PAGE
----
So, the protests that started in Minneapolis over the murder by police of George Floyd for spending a possibly fake $20 bill in a grocery store have spread across the country. Atlanta, Los Angeles, Memphis, Seattle, Louisville, Houston, hell, even Tupelo. They've gone as far and wide as Toronto, London and Berlin. That's right, our embarrassment of a law enforcement system is a world-wide shame.
Before we get too deep into it, links from the News of the week:
Monday is basically catching up after a rough personal weekend, and Wednesday's talking about how Bill Barr's Department of Justice is letting insider trader and Republican Senator Kelly Loeffler off the hook. Turns out having your husband - CEO of the New York Stock Exchange - make a million dollar contribution to the President's Super PAC goes a long, long way in the interest of justice. Imagine that.
Friday, well... I don't want to say I'm proud of it, but I do think it's a good piece. It's about the details of the Floyd murder and how the protests are becoming what they are. I didn't like having to write it, but here we are. Still, whatever it is I do, it's a primo example of it.
That all being said, the protests have definitely changed. I don't know if it's a natural evolution or if they've been hijacked by people and groups (organized or otherwise) who're taking advantage of the confusion and anger of Black America at yet another murder of another black person by the police to advance different agendas.
All of that sounds bad. Maybe it is, I don't know. Anti-rent groups, anti-government groups, anarchist black bloc folks, those "Boogaloo" goobers, Proud Boys, soi-disant socialists, radicals of every stripe, and people who just like to see the things burned have been accused - credibly in some cases, others not so much - of escalating the protests into riots by giving the cops a reason to turn violent. And then there are credible accusations of the police meeting peaceful protests with pepper spray and batons right out of the gate. There's been plenty of accusations of cops doing some "agent provocateur" business, and in some cases, the cops' attempts to deny it have come off... well, let's just say they're not due the benefit of the doubt and leave it at that.
Me, I don't know. Here on my hill in Peaceful Valley, 15 miles from the nearest gas station, it's hard to tell. I am a little surprised Tupelo held a rally, but the Lee County police's reputation with the Lee County African American population is spotty to say the least. This is Mississippi, after all, and old times here are not forgotten at all. I don't really do protests anymore, mainly because my social anxiety doesn't want to be around a large group of people having a good time, much less one telling the Man to eat shit and daring him to do something about it.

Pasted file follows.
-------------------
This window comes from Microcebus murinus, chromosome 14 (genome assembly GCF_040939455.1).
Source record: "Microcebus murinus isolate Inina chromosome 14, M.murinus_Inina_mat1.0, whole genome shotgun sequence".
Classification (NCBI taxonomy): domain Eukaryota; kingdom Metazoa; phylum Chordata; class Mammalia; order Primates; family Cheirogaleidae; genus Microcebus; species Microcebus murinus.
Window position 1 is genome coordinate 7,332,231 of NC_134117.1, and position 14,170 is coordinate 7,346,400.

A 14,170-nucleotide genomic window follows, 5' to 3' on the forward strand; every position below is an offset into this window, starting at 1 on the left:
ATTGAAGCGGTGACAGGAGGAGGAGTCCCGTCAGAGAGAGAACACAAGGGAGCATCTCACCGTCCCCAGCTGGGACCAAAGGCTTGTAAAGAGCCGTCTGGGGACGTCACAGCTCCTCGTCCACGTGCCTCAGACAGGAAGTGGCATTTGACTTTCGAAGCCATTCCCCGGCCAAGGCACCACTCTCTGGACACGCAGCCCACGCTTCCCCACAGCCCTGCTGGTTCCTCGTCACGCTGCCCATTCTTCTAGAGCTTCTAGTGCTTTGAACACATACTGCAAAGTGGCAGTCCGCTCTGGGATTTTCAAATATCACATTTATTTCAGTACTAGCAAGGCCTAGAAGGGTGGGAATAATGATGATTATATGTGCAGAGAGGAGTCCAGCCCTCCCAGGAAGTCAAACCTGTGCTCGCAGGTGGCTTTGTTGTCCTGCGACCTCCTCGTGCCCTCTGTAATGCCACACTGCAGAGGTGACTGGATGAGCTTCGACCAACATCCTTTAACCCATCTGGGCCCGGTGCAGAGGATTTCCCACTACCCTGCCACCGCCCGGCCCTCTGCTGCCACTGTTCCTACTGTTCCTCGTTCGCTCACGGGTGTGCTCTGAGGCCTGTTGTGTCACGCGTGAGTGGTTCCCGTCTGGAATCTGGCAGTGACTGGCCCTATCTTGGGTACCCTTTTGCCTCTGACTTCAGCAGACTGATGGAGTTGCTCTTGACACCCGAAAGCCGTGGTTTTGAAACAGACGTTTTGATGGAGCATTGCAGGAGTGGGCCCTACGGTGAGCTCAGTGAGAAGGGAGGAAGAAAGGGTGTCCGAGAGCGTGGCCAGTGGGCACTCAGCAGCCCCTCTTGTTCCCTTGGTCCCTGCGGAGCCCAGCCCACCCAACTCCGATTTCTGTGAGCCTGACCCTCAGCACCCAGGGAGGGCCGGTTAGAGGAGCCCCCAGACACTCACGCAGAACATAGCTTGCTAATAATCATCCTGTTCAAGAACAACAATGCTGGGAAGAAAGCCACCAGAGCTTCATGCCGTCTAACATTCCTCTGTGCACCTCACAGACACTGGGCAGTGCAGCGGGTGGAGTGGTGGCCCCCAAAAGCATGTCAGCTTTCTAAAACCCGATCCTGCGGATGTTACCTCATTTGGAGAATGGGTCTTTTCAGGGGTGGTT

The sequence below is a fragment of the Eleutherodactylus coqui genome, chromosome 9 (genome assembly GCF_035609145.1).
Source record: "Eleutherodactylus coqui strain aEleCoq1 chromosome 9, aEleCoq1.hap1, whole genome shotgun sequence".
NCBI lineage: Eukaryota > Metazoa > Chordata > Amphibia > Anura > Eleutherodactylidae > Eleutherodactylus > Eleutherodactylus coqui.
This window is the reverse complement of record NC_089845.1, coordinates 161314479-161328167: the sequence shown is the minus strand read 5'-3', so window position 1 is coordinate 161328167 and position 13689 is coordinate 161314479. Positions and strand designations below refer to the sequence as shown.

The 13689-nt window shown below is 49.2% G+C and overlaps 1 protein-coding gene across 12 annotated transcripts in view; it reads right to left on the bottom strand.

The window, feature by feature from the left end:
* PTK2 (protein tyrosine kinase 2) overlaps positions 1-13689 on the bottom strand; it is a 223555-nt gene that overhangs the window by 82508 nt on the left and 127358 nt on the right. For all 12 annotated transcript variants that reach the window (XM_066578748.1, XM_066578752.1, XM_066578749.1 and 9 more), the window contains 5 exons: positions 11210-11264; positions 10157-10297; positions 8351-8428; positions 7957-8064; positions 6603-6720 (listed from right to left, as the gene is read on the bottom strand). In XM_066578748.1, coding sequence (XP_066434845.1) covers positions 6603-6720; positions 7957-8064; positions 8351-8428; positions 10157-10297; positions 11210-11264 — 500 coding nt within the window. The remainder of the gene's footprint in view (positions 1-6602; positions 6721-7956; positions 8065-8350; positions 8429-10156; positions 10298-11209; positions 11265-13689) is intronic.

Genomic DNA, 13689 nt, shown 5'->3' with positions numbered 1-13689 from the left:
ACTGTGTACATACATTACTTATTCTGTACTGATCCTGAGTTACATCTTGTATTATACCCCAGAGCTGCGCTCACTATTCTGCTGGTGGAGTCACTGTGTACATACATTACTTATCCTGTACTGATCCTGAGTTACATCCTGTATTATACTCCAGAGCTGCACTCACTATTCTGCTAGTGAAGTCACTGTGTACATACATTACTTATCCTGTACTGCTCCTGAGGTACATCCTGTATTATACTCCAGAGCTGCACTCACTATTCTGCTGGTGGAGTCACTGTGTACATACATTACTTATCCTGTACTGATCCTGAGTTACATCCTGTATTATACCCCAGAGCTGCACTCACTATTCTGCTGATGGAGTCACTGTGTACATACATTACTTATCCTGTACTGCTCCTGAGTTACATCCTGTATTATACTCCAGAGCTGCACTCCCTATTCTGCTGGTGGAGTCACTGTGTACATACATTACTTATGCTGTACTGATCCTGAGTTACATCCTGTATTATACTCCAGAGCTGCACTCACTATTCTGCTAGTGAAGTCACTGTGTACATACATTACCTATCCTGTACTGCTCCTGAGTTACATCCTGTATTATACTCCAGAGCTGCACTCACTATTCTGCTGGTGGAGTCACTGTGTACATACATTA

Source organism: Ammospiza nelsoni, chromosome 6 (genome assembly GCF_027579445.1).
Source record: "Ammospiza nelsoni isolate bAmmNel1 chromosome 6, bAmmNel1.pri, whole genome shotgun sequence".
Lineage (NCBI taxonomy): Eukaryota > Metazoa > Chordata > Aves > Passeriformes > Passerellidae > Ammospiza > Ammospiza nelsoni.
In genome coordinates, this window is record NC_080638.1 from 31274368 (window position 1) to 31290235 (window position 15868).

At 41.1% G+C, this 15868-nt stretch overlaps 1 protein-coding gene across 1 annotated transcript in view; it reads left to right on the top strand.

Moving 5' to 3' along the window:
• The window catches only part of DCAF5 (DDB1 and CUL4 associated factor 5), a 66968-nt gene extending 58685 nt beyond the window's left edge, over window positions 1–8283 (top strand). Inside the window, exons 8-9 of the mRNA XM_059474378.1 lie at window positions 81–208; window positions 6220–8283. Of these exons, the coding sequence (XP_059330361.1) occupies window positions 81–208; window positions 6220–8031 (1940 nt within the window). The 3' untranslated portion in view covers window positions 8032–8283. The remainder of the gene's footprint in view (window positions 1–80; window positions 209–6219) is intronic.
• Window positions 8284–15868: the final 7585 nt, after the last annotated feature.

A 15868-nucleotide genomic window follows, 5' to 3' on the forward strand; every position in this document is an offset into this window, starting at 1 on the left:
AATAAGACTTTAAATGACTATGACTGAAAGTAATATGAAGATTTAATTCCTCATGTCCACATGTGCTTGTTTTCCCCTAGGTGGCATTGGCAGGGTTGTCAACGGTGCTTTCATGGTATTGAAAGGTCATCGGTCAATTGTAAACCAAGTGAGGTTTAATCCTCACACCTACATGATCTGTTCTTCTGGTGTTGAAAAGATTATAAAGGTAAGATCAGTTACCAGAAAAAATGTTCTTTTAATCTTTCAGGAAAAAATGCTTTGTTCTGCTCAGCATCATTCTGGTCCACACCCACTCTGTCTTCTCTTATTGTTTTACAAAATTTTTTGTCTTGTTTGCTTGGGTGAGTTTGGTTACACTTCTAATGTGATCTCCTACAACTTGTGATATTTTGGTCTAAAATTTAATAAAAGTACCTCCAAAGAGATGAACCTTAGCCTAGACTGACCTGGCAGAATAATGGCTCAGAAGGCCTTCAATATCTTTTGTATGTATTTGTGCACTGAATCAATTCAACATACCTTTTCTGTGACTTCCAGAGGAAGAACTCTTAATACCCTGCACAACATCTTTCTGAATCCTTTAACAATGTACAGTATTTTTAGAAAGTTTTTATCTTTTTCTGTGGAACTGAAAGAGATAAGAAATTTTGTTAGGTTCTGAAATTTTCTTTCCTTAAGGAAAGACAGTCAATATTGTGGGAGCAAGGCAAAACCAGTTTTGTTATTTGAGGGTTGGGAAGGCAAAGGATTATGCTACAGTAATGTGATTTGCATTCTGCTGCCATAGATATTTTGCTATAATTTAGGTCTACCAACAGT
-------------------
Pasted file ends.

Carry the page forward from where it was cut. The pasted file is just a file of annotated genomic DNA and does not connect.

I'm not proud of it, but there you go. I do what I can, even if it's just acting as a chronicler of the times. Something is in the air, though. I mentioned the "Boogaloo" thing earlier. From what I understood, it was an outgrowth of the whole Pepe/groyper/kekistan balderdash of disaffected right-wing white kids from the suburbs who think not getting laid because they have a lot of guns is enough to wage another Civil War.
However, according to this elucidating thread by J.J. MacNab of George Washington University, it isn't that black and white. McNab studies anti-government extremism and has shown herself to not only be a reliable source of information but also one of the more insightful chroniclers of the world of sovereign citizens, anti-tax protesters and other assorted pissed off white dudes. Some Boogaloos support the police, some detest them. Some support the military, some detest it. Some support Trump, some loathe him. Some are explicitly white supremacist, some are explicitly racist. Age, economic status, race, all of that is secondary to an anger and resentment that's looking for an outlet. It's as varied and lacking in coherent ideology as anarchism is. Some explicitly call for violence, while some merely warn that it's inevitable.
Me, I don't know. I will never understand why we all can't just be nice to each other and have a good time. Corporate America doesn't have to be a soulless, empty hole of mendacity and greed, and the government doesn't have to be crooked, small and greedy. The masters of the internet don't have to be craven bootlickers to power who sell their soul for 30 pieces of silver and stock options. The cops don't have to be violent and thuggish, and the military doesn't have to bully the rest of the world at the behest of business interests. We don't have to screw each other over and horde all we can just to survive or, if not that, feel worthy of respect and admiration.
I've said before that as much interest as I have in anarchism, I've never really felt welcome by any of the various strains of thought. Being a weird old writer on a hill suits me more, in that if no one wants me around, I'm fine by myself. Maybe it isn't that drastic, but I'm too tired to care and have too much fun doing what I do to risk screwing it up. Part of me wishes I could be in the thick of things, as I wonder if this is how the air smelled in the late '60s in places like Chicago and Berkeley. Only now, you don't have to actually be in those cities to be a part of the ride. The wonders of modern technology have put us all on the front lines if we want to be there.
Again, I don't know, man. It's all too big for me. And on top of that, we're still seeing an unchecked, raging epidemic that's killed 100,000 people and shows no signs of slowing down. Be nice to each other. Have a good time but not if it comes at the expense of someone else's enjoyment of life. Don't trust the government, the cops or even the media. Trust yourself and be able to make decisions.
Above all, get a helmet and buckle in, neighbors. It's going to be a bumpy ride in this long, hot summer.